• Visitors bask in a golden sunset at Dickey Ridge Visitor Center in Shenandoah National Park

    Shenandoah

    National Park Virginia

Plants

bloodroot
Over 1,400 species of vascular plants are found in Shenandoah National Park, though fewer than one hundred of these are the familiar trees and shrubs most noticeable to park visitors. The park's 70-mile length and 3,500-foot elevation range create numerous habitats that support a wide variety of forest cover types. The primary factors determining which plants grow in certain areas of Shenandoah National Park are elevation, available moisture, bedrock geology, soil conditions, and the direction of slope exposure (slope aspect). Chestnut oak and red oak forests are most common in the park, but other forest types such tulip poplar, cove hardwood, and even small areas of spruce-fir forest, may also be found when exploring the park's hillsides, sheltered stream valleys, and peaks. Visitors to Big Meadows will find a diverse array of sun-loving wildflowers, shrubs, and grasses. Threats to the park's flora include the spread of invasive exotic plants, insect pests, illegal plant collecting, excessive deer browsing, and changes brought about by climate change.
 

Wildflowers, also known as herbs, are comprised of 805 species and represent more than half of the floral species diversity within the park. More...

 
Trees, Shrubs & Vines Standard List Customize Your List

The vast forest covering more than 95% of Shenandoah National park contains 331 tree, shrub, and vine species. More...

 

Collectively referred to as graminoids, grass and the grass-like (sedges and rushes) species account for 13% of the vascular plants within Shenandoah National Park and are found in a variety of habitats. More...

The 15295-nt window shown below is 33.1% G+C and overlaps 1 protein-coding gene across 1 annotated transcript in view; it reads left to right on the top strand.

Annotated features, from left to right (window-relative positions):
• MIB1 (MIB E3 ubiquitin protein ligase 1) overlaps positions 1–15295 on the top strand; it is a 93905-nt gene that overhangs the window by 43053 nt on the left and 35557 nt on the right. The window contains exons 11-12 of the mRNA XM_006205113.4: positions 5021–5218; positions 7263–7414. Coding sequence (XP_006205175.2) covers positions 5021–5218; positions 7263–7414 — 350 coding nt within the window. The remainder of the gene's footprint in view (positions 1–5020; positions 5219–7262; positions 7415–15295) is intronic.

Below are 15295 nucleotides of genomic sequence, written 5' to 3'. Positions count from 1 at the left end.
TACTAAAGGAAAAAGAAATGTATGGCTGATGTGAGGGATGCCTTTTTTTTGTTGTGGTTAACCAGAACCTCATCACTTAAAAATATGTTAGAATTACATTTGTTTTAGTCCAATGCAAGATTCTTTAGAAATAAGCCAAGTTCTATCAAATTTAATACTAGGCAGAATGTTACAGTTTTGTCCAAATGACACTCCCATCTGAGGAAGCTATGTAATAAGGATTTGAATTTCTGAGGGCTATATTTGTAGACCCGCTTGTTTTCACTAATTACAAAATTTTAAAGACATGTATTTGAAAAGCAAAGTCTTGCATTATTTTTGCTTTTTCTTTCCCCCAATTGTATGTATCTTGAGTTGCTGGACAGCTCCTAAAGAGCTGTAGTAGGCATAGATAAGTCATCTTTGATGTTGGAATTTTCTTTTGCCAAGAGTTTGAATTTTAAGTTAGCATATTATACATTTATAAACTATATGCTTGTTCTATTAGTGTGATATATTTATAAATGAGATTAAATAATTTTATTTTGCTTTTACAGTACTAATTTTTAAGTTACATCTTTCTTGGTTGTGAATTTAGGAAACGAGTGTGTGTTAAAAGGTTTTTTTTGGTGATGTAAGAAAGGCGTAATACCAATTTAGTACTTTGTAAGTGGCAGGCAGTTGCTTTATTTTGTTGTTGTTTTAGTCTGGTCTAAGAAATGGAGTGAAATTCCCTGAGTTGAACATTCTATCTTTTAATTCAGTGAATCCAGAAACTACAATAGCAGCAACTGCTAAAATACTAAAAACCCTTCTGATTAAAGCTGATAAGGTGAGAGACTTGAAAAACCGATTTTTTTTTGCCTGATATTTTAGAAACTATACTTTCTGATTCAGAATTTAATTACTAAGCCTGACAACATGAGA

Ferns & Lycophytes Standard List Customize Your List

Ferns can be found in almost any habitat within Shenandoah National Park. The park supports 44 species of fern and an additional 11 species of related spore-producing plants (fern allies) such as club mosses and horsetails. More...

 

 
 
drychestnut

Central Appalachian Dry Chestnut Oak – Northern
Red Oak/Heath Forest

SNP Photo

Shenandoah National Park is home to a wonderful variety of plant life. The park's Mid-Atlantic location straddles conditions of both the Northern and Southern Appalachian mountains allowing everything from lichens to oak trees to thrive. Over 1400 species of vascular plants are found in the park, though fewer than one hundred of these are the familiar trees and shrubs most noticeable to park visitors.

The forests within Shenandoah National Park are generally classified as "oak-hickory", yet they contain far more than just oak and hickory trees to discover. The park's 70 mile length and 3500 foot elevation range create numerous habitats able to support a variety of forest cover types. Some of the strongest influences determining what plants grow in certain areas of Shenandoah National Park are elevation, the available moisture, the bedrock geology, and the directions of slope exposure (slope aspect), and soil conditions. Chestnut and red oak forest are common in the park, but other forest types such tulip poplar, cove hardwood, and even small areas of spruce-fir forest, may also be found when exploring the park's hillsides, sheltered stream valleys, and peaks.

Forest names such as cove hardwood and chestnut oak are only a starting point to describe the variety of plants present within Shenandoah National Park. The forests would be incomplete without the seemingly countless herb, fern, and shrub species found beneath the trees. Trillium, jack-in-the-pulpit, interrupted fern, blueberries, azaleas, and lady slipper orchids are just a few examples of the numerous smaller species that enrich the understory. Explorations into the forests of Shenandoah National Park provide tremendous opportunities for discovery to both the casual and serious botanical enthusiast.

 
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